The ongoing trial against Joaquín Guzmán Loera, the Mexican drug lord known as El Chapo, is more riveting every day. But the latest bombshell seems to reveal the most damning evidence against him so far.
According to the New York Times and Vice, the FBI successfully hacked into Chapo’s communication network between the kingpin and the people working under him. This information, obtained through a Colombian info-tech expert, exposed huge drug deals, payments to government officials, and more that Guzmán orchestrated through texts or recorded phone calls.
The FBI accessed the communications through Cristian Rodriguez, the man who developed Guzmán’s encrypted network and made it impossible for the government to listen in. Law enforcement has thousands of recordings as evidence against the captured cartel lord, which was first revealed in court on Tuesday.
According to the Times, agent Stephen Marston, who helped to run the operation, was a witness at Guzmán’s trial. In addition to sharing evidence, Marston explained to jurors how they recruited Rodriguez to work with the FBI, a relationship that began in 2011.
The calls, which you can read more about here, are alarming. But since those original stories were published, other updates about Guzmán’s private communications have boiled to the surface. Most pressing are Chapo’s private texts with his wife, Emma Coronel, exposing her deep involvement with the cartel and participation in drug crimes.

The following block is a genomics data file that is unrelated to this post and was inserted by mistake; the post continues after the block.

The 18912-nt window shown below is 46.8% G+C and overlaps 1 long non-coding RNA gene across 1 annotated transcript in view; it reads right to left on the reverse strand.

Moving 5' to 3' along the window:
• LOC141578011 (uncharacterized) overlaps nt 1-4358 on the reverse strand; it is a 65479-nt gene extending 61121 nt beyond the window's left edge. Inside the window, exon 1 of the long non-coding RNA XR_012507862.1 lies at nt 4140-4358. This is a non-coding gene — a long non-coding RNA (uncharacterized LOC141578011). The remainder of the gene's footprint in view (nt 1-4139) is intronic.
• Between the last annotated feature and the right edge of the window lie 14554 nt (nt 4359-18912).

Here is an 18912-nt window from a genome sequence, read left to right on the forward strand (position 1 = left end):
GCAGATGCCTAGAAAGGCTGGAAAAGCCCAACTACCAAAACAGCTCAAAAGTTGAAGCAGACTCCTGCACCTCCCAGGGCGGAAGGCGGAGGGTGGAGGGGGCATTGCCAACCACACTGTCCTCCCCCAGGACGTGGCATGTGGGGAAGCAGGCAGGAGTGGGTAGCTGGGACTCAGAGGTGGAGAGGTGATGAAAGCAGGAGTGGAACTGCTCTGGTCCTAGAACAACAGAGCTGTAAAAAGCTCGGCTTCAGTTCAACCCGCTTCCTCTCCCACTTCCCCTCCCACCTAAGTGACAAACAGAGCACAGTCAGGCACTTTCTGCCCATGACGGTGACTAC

"One moment, the couple is cooing over how cute their twin daughters are and talking about Emma's enchiladas, the next they're talking about whether Chapo's soldiers were slaughtered in a gunfight," reporter Alan Feuer tweeted in a long thread about the new discovery.
"The FBI, in league with Chapo's IT guy, used his own lust and sexual paranoia against him in order to collect the most private communications one could imagine," Feuer tweets. "Emma, the wife, was so knee deep in Chapo's business that she would often hand her phone to her father, who was one of Chapo's lieutenants. Chapo and the father used Emma's phones to plan major-league drug deals. Un. Be. Lievable."
After being extradited to the United States, Guzmán pled not guilty to 17 counts, including the operation of a criminal enterprise, money laundering, and murder conspiracy. He will not face the death penalty, even if convicted on all 17 counts, but he might spend the rest of his life in a Colorado prison known as "Supermax," without the possibility of parole.